Ali Wren

whole-hearted living, healthy-minded eating

The Enneagram and Friendship

The Enneagram is changing my life, and how I view myself and my relationships. I am a type One with strong Nine and Two wings, which (in a nutshell) means that I am a Perfectionist, Peacemaker, and Helper. The perfectionist in me has high expectations for myself and my friendships, and is easily disappointed when I let others down, or when they let me down. The peacemaker in me tends to avoid conflict, avoid being honest, and merge into the person I think others want me to be. The helper in me wants to please others and I often find myself in the middle of things.

As someone who wants perfection and peace, I’ve had to be brave by opening up about myself to my friends, expecting nothing in return. I’ve had to meet my friends where they are, being present and grateful for their place in my life.

I’m pretty sure one of my best friends is a Seven on the Enneagram–the Enthusiast. Enthusiasts avoid pain and seek happiness and spontaneity. For years (before I was familiar with the Enneagram), I wondered why she struggled to go deep and share her life with me. I craved connection with her, but it felt like pulling teeth every time I tried to connect.

I was always envious of her ability to go with the flow and have fun whenever plans changed, while I struggle with any change in plan or routine. Now I know that she is wired to embrace spontaneity and pleasure, always looking for the next best thing. And talking about her feelings and pain is very difficult for her.

I’ve watched her grow more comfortable with vulnerability. She often says that it’s all about finding her safe people. So now I respect that she has to feel safe and ready to open up about her heartache and struggles. And I appreciate the fun and adventure her enthusiasm brings to our friendship.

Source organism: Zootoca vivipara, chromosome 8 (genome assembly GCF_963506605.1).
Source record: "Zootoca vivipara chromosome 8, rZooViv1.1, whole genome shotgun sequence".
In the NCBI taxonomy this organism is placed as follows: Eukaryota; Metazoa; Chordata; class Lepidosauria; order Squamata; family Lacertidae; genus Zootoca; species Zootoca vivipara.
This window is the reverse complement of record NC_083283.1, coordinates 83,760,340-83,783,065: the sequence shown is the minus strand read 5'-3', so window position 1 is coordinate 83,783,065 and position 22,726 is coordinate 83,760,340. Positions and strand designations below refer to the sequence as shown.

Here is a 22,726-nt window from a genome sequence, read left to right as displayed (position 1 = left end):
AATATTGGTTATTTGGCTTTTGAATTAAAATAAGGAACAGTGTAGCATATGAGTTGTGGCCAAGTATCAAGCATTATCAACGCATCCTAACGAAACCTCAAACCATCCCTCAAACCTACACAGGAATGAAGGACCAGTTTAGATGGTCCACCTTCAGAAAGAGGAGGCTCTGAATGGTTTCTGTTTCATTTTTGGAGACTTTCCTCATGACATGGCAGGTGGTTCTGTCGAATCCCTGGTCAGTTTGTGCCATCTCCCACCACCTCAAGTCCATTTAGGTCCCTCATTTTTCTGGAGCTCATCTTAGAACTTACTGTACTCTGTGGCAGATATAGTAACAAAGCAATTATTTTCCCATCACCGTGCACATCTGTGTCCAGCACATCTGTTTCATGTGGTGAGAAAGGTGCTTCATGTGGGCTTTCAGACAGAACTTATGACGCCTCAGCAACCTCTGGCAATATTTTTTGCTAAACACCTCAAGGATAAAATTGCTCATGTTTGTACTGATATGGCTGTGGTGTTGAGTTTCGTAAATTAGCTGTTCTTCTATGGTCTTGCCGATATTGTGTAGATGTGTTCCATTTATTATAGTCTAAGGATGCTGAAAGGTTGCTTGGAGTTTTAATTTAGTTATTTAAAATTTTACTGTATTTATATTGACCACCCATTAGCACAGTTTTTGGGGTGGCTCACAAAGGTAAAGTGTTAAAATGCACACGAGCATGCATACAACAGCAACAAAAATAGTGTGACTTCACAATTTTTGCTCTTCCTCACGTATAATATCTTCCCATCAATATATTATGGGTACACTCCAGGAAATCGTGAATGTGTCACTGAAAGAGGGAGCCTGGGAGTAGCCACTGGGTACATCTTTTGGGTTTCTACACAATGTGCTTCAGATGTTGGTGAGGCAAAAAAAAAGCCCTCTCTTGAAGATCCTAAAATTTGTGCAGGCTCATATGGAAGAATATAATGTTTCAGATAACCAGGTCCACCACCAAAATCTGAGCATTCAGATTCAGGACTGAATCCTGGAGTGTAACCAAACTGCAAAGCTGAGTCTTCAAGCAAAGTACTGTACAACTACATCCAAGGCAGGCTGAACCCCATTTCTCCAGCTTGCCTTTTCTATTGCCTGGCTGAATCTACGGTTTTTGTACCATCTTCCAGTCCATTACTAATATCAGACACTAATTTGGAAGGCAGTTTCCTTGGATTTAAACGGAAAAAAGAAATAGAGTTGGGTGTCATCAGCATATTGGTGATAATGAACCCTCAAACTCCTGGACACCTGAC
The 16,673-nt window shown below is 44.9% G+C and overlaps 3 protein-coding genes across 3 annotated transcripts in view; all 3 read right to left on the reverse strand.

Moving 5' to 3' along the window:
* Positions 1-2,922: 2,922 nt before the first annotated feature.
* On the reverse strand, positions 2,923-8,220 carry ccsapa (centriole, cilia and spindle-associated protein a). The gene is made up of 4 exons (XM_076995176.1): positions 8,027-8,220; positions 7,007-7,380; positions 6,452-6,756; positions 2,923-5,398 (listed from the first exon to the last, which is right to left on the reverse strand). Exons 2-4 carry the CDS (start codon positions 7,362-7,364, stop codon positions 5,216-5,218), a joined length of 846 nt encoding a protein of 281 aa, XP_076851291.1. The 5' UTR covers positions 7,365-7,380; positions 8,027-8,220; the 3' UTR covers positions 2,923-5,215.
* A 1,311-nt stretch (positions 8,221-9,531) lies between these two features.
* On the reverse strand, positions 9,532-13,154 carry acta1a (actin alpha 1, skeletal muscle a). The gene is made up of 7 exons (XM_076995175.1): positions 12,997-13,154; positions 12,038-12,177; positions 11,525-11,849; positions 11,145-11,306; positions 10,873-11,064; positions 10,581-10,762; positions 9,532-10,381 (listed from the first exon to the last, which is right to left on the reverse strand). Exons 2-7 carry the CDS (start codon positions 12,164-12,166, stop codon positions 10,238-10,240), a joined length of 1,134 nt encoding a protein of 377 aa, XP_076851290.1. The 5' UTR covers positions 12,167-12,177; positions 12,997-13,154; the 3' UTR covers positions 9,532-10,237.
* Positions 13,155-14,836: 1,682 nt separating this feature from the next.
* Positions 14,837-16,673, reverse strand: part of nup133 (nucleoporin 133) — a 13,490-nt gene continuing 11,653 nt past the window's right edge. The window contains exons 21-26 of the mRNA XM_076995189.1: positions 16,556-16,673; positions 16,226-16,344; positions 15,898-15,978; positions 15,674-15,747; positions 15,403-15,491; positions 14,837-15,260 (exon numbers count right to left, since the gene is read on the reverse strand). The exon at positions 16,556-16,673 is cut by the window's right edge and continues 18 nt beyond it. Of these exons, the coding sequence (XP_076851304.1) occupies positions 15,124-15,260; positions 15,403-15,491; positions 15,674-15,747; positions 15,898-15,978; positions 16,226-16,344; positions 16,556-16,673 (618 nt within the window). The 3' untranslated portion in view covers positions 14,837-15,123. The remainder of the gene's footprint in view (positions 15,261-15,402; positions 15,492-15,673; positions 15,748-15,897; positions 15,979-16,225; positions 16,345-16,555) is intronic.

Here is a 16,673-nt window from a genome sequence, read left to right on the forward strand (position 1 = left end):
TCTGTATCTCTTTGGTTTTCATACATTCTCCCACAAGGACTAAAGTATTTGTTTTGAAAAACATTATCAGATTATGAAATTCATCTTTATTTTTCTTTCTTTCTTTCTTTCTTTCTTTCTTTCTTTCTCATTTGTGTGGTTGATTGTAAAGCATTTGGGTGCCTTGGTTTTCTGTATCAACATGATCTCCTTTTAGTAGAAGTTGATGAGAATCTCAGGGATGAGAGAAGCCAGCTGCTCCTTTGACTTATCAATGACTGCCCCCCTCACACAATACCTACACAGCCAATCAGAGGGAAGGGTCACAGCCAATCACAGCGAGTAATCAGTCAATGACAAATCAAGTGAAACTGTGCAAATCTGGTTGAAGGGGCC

Another friend of mine is a Five on the Enneagram–the Investigator. Investigators love learning and absorbing information. Private people, they don’t often like to talk about their emotions. Only when they feel safe, and when they have enough emotional capacity, will they open up about their feelings. Now that I know this about her, I am able to respect that she has an emotional tank, and if it’s full, I don’t take it personally when she is unable to talk about her feelings. We were chatting about our Enneagram types recently. Her husband is a One with a Two (Helper) wing, and one of her closest friends is also a Two. We were joking that she had a lot of Twos in her life, and she said that they give her life the balance that she needs–a wake-up call to her feelings, forcing necessary connection when she doesn’t ask for it.

I love the ways that the Enneagram is helping me grow in self-awareness and others-awareness, specifically in my friendships. The Enneagram is a helpful starting place for rediscovering who we are, and for establishing healthy relationships. Once we understand why we think, feel, and act the way we do, we are better able to have compassion for ourselves when we feel misunderstood or hurt, and we are better able to have compassion for our friends when they think, feel, or act differently than us.

***This is an excerpt from my newest e-book: A Manifesto For Authentic Friendship. Check it out on Amazon!***

This is part of a 31-day series: The Enneagram. To read all posts, head here.

About Ali

I'm Ali. I write about my journey of living a full and healthy life with food allergies, overcoming the comparison trap, and cultivating authenticity.

Don’t Miss A Thing!

To stay in touch, get free tips and recipes for healthy eating with food allergies, as well as future goodies, join my community here.